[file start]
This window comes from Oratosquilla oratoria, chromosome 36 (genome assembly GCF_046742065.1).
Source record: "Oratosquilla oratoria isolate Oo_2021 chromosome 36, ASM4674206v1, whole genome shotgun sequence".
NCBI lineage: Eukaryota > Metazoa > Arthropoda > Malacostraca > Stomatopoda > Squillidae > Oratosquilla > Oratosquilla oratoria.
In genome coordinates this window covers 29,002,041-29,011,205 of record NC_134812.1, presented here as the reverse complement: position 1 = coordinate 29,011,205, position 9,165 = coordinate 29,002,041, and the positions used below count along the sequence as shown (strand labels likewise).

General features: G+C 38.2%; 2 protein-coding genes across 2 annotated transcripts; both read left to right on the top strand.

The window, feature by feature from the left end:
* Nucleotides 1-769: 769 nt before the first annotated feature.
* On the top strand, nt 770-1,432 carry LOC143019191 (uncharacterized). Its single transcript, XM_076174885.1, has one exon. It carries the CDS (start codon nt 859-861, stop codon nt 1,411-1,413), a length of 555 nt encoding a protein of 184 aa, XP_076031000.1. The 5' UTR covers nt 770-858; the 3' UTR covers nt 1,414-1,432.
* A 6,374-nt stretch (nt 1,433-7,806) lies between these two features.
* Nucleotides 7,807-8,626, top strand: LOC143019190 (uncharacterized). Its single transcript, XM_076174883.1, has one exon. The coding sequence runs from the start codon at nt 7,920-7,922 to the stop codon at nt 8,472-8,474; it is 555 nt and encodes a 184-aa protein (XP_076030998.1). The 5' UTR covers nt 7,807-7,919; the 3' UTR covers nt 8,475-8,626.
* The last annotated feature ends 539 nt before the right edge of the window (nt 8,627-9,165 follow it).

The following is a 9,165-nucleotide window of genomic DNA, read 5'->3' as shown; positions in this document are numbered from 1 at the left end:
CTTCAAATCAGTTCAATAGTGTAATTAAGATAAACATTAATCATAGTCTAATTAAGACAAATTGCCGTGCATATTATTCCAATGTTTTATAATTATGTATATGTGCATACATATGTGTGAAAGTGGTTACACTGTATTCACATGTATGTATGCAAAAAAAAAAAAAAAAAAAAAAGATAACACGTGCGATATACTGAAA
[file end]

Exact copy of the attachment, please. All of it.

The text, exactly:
This window comes from Oratosquilla oratoria, chromosome 36 (genome assembly GCF_046742065.1).
Source record: "Oratosquilla oratoria isolate Oo_2021 chromosome 36, ASM4674206v1, whole genome shotgun sequence".
NCBI lineage: Eukaryota > Metazoa > Arthropoda > Malacostraca > Stomatopoda > Squillidae > Oratosquilla > Oratosquilla oratoria.
In genome coordinates this window covers 29,002,041-29,011,205 of record NC_134812.1, presented here as the reverse complement: position 1 = coordinate 29,011,205, position 9,165 = coordinate 29,002,041, and the positions used below count along the sequence as shown (strand labels likewise).

General features: G+C 38.2%; 2 protein-coding genes across 2 annotated transcripts; both read left to right on the top strand.

The window, feature by feature from the left end:
* Nucleotides 1-769: 769 nt before the first annotated feature.
* On the top strand, nt 770-1,432 carry LOC143019191 (uncharacterized). Its single transcript, XM_076174885.1, has one exon. It carries the CDS (start codon nt 859-861, stop codon nt 1,411-1,413), a length of 555 nt encoding a protein of 184 aa, XP_076031000.1. The 5' UTR covers nt 770-858; the 3' UTR covers nt 1,414-1,432.
* A 6,374-nt stretch (nt 1,433-7,806) lies between these two features.
* Nucleotides 7,807-8,626, top strand: LOC143019190 (uncharacterized). Its single transcript, XM_076174883.1, has one exon. The coding sequence runs from the start codon at nt 7,920-7,922 to the stop codon at nt 8,472-8,474; it is 555 nt and encodes a 184-aa protein (XP_076030998.1). The 5' UTR covers nt 7,807-7,919; the 3' UTR covers nt 8,475-8,626.
* The last annotated feature ends 539 nt before the right edge of the window (nt 8,627-9,165 follow it).

The following is a 9,165-nucleotide window of genomic DNA, read 5'->3' as shown; positions in this document are numbered from 1 at the left end:
CTTCAAATCAGTTCAATAGTGTAATTAAGATAAACATTAATCATAGTCTAATTAAGACAAATTGCCGTGCATATTATTCCAATGTTTTATAATTATGTATATGTGCATACATATGTGTGAAAGTGGTTACACTGTATTCACATGTATGTATGCAAAAAAAAAAAAAAAAAAAAAAGATAACACGTGCGATATACTGAAA